“Hollywood has to tread a very fine line,” Gabbard says. “It can’t keep putting blacks into subservient positions … because that would turn off the huge black audience. So in these [black-angel] movies, at some moments [a black character] gets to have total control over the white people. That way blacks don’t feel demeaned, and whites don’t feel … threatened, because the blacks aren’t really from their world, they’re from heaven.
“And heaven appears to be administered by white people,” he adds, “because the black people [in these films] only give their help to whites. John Coffey only helps one character who isn’t a white person in ‘The Green Mile,’ and that’s a mouse!”
The racial dimensions of films like “The Green Mile” have deep roots in US culture, says Linda Williams, author of “Playing the Race Card: Melodramas of Black and White From Uncle Tom to O.J. Simpson.”
“They come from the tradition of melodrama,” Dr. Williams explains, “where to suffer is to acquire virtue. The person who suffers is Christlike and has the moral authority to forgive and offer absolution. The black man’s initials in [‘The Green Mile’] are J.C., and he seems to exist for the purpose of serving and redeeming white people. You see similar things in ‘Bruce Almighty,’ where a black person redeems a white person, even though the white person’s problems are of the most trivial kind.”
Williams says the “black angel” movies can be traced back 200 years to “Uncle Tom’s Cabin.” “That novel came out of a moment when a certain kind of strict Calvinism was in crisis, and the solution was a more loving kind of approach,” she says. “Today … there is a feeling that we need some kind of spiritual redemption, and we turn to black people because they’re the ones who have suffered.”
A key quality of the black-angel movies is that they’re not realistic stories but overt, often flamboyant fantasies.
This summer, Hollywood’s ideal black angel is embodied by Morgan Freeman, whose many authoritative roles – the president in “Deep Impact,” a judge in “The Bonfire of the Vanities” – culminate in “Bruce Almighty,” where he plays God as a white-suited gentleman bent on making the life of a self-indulgent journalist (Jim Carrey) more fulfilling.
“There’s an unspoken agreement in American culture that blacks are more spiritual, more in touch with the Divine than whites,” Gabbard says. “Freeman manages to project that, along with an authenticity, a folksiness, a lack of pretension. He’s a man of wisdom, but not an intellectual – a guy who feels the pain of the world. There’s compassion in his face, his speech, his manner…. This suits our fantasies of how God would act.”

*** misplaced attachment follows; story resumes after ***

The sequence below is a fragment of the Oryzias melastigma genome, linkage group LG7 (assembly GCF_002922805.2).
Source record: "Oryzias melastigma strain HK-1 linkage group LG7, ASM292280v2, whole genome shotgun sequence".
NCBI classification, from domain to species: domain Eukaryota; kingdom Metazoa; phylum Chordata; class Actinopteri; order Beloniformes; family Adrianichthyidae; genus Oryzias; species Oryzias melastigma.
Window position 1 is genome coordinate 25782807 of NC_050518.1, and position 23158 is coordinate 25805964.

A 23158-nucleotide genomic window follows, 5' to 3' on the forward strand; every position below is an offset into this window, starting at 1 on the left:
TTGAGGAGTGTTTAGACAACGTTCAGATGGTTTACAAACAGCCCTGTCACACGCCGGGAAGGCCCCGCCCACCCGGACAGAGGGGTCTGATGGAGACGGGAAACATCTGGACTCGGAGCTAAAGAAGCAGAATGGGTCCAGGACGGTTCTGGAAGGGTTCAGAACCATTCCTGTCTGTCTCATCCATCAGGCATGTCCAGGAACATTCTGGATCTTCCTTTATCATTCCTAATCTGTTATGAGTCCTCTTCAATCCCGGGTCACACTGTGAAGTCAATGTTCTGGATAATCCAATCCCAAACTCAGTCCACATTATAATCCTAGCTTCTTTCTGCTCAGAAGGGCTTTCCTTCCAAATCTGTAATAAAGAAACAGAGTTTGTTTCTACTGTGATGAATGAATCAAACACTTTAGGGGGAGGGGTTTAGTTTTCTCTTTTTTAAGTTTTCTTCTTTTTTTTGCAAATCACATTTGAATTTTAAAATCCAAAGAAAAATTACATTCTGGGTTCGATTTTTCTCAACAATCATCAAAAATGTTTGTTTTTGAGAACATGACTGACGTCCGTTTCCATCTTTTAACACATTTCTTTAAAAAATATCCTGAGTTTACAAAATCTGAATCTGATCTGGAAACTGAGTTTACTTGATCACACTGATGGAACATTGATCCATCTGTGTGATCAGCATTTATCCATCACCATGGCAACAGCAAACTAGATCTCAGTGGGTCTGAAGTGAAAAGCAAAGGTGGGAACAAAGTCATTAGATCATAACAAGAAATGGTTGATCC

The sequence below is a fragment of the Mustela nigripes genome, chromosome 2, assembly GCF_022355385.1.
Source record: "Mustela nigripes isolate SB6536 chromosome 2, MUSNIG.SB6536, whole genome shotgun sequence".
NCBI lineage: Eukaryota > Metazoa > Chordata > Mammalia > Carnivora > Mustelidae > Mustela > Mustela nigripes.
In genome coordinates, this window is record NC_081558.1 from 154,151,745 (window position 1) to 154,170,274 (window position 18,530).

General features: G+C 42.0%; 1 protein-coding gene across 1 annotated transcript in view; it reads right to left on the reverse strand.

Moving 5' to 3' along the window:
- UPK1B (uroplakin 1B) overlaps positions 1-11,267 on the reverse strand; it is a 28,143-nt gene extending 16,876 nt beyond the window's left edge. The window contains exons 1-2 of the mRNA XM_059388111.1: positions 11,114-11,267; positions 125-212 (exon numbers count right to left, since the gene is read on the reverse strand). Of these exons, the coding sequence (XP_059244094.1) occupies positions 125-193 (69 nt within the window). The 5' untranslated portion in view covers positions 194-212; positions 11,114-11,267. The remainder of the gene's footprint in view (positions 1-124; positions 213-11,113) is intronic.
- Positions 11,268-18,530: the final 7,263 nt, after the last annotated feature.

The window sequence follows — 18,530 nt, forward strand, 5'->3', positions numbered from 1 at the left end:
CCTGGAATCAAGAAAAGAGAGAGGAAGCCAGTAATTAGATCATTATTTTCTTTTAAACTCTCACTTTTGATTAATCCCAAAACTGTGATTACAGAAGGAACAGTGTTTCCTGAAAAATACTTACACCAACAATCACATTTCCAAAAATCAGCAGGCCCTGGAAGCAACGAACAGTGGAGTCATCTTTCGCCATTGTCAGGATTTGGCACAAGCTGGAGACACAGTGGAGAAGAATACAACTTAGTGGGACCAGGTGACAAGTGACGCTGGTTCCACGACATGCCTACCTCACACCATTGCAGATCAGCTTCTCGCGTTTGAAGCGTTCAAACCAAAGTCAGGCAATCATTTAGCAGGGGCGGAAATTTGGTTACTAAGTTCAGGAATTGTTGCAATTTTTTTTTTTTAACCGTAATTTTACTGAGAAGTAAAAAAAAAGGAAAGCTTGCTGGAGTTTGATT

But Gabbard points out that it also gives Freeman’s character an above-the-fray quality that other black angels share. Such figures are isolated from the black community, and also from the complicated world of politics, dissension, and difficult moral questions.
Hollywood’s recent pattern of casting blacks in idealistic roles and evading “the real world,” is exasperating, say many race-conscious critics and filmmakers.
“These movies don’t really deal with race,” says Armond White, an African-American cultural critic for the New York Press, a weekly newspaper. “They deal with the desire of white filmmakers to patronize black people … by portraying them as kindly, beneficent helpmates.
“These aren’t progressive ideas,” he adds. “They’re a fantasy sold mainly to people over 40, whose thinking is a vestige of the civil rights era. Younger people are less interested in this, because the commercial media encourage them to think racism doesn’t exist anymore. ‘Eminem showed anyone can be black!’ But he’s really Elvis redux – another white performer appropriating black styles to get fame and money.” (As the rapper himself boasted in last year’s hit song “Without Me.”)
Another black observer with a critical view of black-angel movies is filmmaker Spike Lee, who expressed his outrage in a March 2001 interview with Cineaste magazine. He called Coffey of the “Green Mile” a reworking of the “old grateful slave,” and showed even more anger at 2000’s “The Legend of Bagger Vance,” with Matt Damon as a (white) golfer who’s supernaturally aided by his (black) caddy, played by Mr. Smith. Observing that the story takes place in the Deep South during the 1930s, when violence against blacks was common, Lee posed a pointed question: “If this magical black caddy has all these powers, why isn’t he using them to try and stop some of the brothers from being lynched and [mutilated]?… I don’t understand this!”